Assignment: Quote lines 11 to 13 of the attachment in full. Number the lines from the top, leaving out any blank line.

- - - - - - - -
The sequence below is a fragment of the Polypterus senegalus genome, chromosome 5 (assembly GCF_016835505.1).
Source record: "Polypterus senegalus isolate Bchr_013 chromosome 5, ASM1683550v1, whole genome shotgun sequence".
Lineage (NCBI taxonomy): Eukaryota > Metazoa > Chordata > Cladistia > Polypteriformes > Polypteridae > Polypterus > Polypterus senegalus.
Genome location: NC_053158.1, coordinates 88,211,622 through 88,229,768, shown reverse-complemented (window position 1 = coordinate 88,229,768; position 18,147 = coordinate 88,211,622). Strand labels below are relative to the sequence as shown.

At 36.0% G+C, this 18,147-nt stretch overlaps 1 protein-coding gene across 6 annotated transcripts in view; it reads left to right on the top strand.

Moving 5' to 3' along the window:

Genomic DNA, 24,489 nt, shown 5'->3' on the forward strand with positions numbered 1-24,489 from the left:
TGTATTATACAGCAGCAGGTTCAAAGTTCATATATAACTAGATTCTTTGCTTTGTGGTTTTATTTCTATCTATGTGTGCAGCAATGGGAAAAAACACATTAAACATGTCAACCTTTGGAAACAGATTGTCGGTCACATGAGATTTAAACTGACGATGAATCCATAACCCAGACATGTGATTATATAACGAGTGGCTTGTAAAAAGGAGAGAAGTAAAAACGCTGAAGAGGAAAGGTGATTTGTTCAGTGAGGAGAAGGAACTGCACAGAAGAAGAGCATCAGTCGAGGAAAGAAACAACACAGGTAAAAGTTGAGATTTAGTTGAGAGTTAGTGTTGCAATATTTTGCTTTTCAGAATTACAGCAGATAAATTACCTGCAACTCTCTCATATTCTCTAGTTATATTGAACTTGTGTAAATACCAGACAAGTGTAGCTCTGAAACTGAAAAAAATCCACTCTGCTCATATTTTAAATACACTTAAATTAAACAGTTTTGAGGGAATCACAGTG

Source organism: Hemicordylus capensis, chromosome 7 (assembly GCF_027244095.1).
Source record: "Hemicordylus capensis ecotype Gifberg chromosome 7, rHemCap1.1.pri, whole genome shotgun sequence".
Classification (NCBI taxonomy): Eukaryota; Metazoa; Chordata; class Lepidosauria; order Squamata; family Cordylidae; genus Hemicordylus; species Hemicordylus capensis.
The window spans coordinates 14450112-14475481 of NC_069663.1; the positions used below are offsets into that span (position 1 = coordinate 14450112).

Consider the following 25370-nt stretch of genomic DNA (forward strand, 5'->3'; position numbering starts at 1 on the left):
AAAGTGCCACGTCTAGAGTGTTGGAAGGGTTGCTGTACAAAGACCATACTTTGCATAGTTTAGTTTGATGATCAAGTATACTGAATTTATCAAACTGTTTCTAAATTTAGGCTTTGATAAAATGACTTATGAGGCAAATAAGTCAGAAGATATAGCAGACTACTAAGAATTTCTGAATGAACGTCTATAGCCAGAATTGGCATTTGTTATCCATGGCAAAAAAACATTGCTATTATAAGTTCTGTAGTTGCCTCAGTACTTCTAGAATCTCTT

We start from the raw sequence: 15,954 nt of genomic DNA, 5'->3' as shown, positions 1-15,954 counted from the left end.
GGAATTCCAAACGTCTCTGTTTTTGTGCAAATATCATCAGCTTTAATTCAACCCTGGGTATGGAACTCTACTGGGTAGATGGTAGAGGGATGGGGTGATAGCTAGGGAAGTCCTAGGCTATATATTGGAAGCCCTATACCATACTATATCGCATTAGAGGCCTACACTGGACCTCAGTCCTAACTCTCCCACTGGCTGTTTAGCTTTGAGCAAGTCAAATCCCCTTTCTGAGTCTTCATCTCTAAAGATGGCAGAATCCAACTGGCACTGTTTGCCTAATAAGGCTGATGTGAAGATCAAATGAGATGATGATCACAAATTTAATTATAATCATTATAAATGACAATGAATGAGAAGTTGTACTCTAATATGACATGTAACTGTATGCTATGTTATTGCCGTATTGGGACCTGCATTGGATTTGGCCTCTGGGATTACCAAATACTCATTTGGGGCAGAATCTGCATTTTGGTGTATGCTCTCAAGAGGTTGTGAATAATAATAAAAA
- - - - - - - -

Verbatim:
Classification (NCBI taxonomy): Eukaryota; Metazoa; Chordata; class Lepidosauria; order Squamata; family Cordylidae; genus Hemicordylus; species Hemicordylus capensis.
The window spans coordinates 14450112-14475481 of NC_069663.1; the positions used below are offsets into that span (position 1 = coordinate 14450112).

Consider the following 25370-nt stretch of genomic DNA (forward strand, 5'->3'; position numbering starts at 1 on the left):